I know some folks think I’m weird. I’ll confess to being eccentric, but I’m not WEIRD. Most of you probably are (WEIRD, not eccentric).
WEIRD is an acronym I came across in an article about psychology experiments and the conclusions drawn from them. Seems many of those conclusions are suspect because the participants were typically members of a WEIRD society: White, Educated, Industrialized, Rich, and Democratic.
Since I was born and raised in the Philippines, I’m definitely not WEIRD. Most of you are probably WEIRD. And U.S. college undergraduate students are definitely WEIRD (and often weird too). That latter group supposedly accounts for some 65% of the participants in all U.S. psychology studies.
Some other psychology researchers wisely decided to investigate the results of psychology studies conducted with folks who were not WEIRD. Their findings: those college students are not representative of responses from folks in non-WEIRD societies. Duuuuuh!
Consequently, many behaviors and beliefs presumed to be “universal” are now recognized as perhaps attributable only to WEIRD societies. For example, most American undergrads will say that a line segment with an outward pointing arrow is longer than an identical segment with an inward pointing arrow. Why? Because their environment has many right angles. That “optical illusion” is not reported by hunter-gather tribe of Africans, who identify both lines as equal in length.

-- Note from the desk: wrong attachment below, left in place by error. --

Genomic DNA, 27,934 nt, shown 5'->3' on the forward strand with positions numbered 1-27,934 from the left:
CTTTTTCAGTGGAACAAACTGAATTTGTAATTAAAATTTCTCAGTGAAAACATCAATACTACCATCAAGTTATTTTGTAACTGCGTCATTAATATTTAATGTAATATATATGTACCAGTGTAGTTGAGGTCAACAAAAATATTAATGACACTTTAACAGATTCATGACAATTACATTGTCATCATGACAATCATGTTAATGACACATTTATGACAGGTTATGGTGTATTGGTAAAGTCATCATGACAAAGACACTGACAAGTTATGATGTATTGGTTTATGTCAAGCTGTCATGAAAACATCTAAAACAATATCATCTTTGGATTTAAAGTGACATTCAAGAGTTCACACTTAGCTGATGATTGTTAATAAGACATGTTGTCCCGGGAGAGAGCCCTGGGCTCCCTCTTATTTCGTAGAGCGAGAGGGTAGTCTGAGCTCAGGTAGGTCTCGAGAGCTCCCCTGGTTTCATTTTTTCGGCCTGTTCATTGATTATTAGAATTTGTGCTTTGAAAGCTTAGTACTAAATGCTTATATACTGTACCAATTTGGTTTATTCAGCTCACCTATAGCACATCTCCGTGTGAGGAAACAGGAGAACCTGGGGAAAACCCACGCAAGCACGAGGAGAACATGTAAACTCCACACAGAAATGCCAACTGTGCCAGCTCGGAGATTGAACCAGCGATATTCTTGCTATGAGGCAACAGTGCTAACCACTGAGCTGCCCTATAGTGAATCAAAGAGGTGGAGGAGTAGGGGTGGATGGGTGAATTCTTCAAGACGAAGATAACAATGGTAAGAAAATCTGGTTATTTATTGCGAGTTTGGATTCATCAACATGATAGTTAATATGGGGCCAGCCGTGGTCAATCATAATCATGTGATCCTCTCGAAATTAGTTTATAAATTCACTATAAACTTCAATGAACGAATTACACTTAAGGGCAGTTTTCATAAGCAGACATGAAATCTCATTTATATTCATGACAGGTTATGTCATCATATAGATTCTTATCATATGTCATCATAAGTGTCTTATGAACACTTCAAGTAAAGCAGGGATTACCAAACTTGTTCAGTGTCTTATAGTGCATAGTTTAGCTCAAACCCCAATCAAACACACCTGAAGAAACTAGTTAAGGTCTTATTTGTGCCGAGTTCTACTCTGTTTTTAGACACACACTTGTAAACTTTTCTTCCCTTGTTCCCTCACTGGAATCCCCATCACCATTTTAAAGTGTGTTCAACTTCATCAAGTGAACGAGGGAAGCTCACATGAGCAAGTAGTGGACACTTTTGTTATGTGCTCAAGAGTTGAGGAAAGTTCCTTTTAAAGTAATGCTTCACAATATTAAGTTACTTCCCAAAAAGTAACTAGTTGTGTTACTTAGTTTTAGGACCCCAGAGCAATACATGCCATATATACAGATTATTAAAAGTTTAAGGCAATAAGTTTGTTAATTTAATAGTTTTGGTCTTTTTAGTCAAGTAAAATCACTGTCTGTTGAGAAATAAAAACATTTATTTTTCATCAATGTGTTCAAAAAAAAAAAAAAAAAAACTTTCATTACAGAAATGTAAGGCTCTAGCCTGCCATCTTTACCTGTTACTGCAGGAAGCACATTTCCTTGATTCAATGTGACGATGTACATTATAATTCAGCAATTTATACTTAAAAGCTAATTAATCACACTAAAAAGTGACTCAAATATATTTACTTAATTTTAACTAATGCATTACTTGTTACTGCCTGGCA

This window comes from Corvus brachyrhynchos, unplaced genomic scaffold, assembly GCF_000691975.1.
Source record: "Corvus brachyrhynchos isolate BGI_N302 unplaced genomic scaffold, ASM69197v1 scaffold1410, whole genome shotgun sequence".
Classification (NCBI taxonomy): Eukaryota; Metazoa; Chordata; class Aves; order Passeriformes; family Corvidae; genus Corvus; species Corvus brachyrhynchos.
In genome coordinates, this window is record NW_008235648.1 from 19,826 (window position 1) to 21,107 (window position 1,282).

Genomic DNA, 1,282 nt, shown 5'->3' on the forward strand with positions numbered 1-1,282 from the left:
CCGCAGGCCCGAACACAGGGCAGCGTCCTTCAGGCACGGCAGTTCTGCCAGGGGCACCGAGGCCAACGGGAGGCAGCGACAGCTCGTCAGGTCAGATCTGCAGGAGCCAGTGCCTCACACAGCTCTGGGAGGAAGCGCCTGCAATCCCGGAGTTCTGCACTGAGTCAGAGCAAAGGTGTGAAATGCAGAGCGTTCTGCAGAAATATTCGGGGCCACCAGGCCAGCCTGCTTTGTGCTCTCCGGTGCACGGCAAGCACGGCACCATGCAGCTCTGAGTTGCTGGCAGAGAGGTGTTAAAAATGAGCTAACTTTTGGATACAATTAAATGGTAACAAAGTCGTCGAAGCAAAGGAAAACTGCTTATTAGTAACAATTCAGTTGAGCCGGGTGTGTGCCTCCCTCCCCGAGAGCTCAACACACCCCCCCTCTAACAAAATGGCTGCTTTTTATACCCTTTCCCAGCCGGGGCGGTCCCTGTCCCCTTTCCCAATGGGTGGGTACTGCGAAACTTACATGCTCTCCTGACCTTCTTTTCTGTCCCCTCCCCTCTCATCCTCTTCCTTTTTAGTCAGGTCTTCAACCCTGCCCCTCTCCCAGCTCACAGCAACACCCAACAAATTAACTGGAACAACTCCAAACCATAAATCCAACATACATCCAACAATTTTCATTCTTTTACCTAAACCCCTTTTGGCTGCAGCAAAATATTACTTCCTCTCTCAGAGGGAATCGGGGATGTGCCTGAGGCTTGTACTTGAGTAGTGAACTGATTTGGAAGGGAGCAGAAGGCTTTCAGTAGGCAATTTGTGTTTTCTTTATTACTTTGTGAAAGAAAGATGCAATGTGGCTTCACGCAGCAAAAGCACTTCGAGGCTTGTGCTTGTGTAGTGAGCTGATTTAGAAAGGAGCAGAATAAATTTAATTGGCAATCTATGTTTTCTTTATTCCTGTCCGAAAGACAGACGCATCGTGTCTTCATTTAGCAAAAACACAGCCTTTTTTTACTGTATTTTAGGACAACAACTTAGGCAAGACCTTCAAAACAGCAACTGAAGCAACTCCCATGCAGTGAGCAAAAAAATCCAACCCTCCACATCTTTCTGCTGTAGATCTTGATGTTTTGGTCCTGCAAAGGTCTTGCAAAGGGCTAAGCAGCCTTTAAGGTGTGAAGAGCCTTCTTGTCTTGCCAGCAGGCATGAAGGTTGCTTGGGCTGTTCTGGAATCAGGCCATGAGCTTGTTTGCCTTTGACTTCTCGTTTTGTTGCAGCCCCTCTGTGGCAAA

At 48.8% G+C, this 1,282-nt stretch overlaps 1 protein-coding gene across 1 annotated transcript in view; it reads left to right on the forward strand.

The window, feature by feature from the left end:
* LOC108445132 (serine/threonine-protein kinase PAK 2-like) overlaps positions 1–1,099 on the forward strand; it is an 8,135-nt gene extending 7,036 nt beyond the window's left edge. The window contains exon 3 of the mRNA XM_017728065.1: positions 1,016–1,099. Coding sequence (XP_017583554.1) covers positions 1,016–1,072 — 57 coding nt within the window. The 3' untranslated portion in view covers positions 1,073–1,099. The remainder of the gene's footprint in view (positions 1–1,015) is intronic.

Then, there’s the classic “share the wealth” scenario. One person has a sum of money which must be divided with another person. If the other person rejects the split, neither receives anything. American undergrads given $10 usually offer $4 or $5 and the recipient will typically reject anything less than $3. But when this scenario is conducted in small, non-industrial societies, an offer of $2.50 is typical and just as typically accepted. So much for a “universal” concept of “fairness.”
Other studies with non-WEIRD societies indicate that it is not “universal” to be financially risk-averse, or to be motivated to work harder at a task you have had some choice. When a trusted person makes a choice for them, Asians are very motivated. Even a fondess for sugar is not “universal.”
Psychology…..in the U.S., it is definitely “WEIRD” science. But I’m not WEIRD, so make no presumptions about me!